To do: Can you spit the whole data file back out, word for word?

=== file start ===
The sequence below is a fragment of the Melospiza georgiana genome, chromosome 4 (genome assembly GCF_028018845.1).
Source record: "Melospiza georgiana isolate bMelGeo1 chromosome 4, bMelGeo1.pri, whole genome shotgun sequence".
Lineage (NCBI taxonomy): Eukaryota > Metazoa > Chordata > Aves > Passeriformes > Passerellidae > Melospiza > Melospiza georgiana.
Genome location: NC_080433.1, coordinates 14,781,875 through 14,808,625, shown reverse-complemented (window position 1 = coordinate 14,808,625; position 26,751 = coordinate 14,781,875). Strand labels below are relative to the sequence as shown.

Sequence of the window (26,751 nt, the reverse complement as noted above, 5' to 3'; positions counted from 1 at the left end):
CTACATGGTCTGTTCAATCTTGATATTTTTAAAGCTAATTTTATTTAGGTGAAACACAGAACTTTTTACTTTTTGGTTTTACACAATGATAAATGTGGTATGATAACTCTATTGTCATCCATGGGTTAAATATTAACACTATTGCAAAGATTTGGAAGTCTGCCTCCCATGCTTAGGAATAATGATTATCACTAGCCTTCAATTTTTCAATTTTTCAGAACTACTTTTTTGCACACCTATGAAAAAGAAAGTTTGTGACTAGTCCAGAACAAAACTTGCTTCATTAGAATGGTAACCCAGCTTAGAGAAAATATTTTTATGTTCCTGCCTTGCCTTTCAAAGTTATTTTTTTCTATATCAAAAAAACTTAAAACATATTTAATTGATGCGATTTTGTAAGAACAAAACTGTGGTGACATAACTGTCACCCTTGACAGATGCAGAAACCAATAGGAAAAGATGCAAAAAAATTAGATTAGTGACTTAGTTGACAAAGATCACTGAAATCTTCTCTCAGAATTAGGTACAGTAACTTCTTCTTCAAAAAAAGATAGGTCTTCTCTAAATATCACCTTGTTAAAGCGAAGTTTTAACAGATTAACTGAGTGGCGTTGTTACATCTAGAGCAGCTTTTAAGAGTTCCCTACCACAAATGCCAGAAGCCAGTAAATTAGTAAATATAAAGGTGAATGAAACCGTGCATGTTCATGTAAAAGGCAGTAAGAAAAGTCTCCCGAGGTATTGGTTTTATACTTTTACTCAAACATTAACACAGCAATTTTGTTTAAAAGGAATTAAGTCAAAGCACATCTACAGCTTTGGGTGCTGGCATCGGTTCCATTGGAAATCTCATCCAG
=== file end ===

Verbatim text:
The sequence below is a fragment of the Melospiza georgiana genome, chromosome 4 (genome assembly GCF_028018845.1).
Source record: "Melospiza georgiana isolate bMelGeo1 chromosome 4, bMelGeo1.pri, whole genome shotgun sequence".
Lineage (NCBI taxonomy): Eukaryota > Metazoa > Chordata > Aves > Passeriformes > Passerellidae > Melospiza > Melospiza georgiana.
Genome location: NC_080433.1, coordinates 14,781,875 through 14,808,625, shown reverse-complemented (window position 1 = coordinate 14,808,625; position 26,751 = coordinate 14,781,875). Strand labels below are relative to the sequence as shown.

Sequence of the window (26,751 nt, the reverse complement as noted above, 5' to 3'; positions counted from 1 at the left end):
CTACATGGTCTGTTCAATCTTGATATTTTTAAAGCTAATTTTATTTAGGTGAAACACAGAACTTTTTACTTTTTGGTTTTACACAATGATAAATGTGGTATGATAACTCTATTGTCATCCATGGGTTAAATATTAACACTATTGCAAAGATTTGGAAGTCTGCCTCCCATGCTTAGGAATAATGATTATCACTAGCCTTCAATTTTTCAATTTTTCAGAACTACTTTTTTGCACACCTATGAAAAAGAAAGTTTGTGACTAGTCCAGAACAAAACTTGCTTCATTAGAATGGTAACCCAGCTTAGAGAAAATATTTTTATGTTCCTGCCTTGCCTTTCAAAGTTATTTTTTTCTATATCAAAAAAACTTAAAACATATTTAATTGATGCGATTTTGTAAGAACAAAACTGTGGTGACATAACTGTCACCCTTGACAGATGCAGAAACCAATAGGAAAAGATGCAAAAAAATTAGATTAGTGACTTAGTTGACAAAGATCACTGAAATCTTCTCTCAGAATTAGGTACAGTAACTTCTTCTTCAAAAAAAGATAGGTCTTCTCTAAATATCACCTTGTTAAAGCGAAGTTTTAACAGATTAACTGAGTGGCGTTGTTACATCTAGAGCAGCTTTTAAGAGTTCCCTACCACAAATGCCAGAAGCCAGTAAATTAGTAAATATAAAGGTGAATGAAACCGTGCATGTTCATGTAAAAGGCAGTAAGAAAAGTCTCCCGAGGTATTGGTTTTATACTTTTACTCAAACATTAACACAGCAATTTTGTTTAAAAGGAATTAAGTCAAAGCACATCTACAGCTTTGGGTGCTGGCATCGGTTCCATTGGAAATCTCATCCAG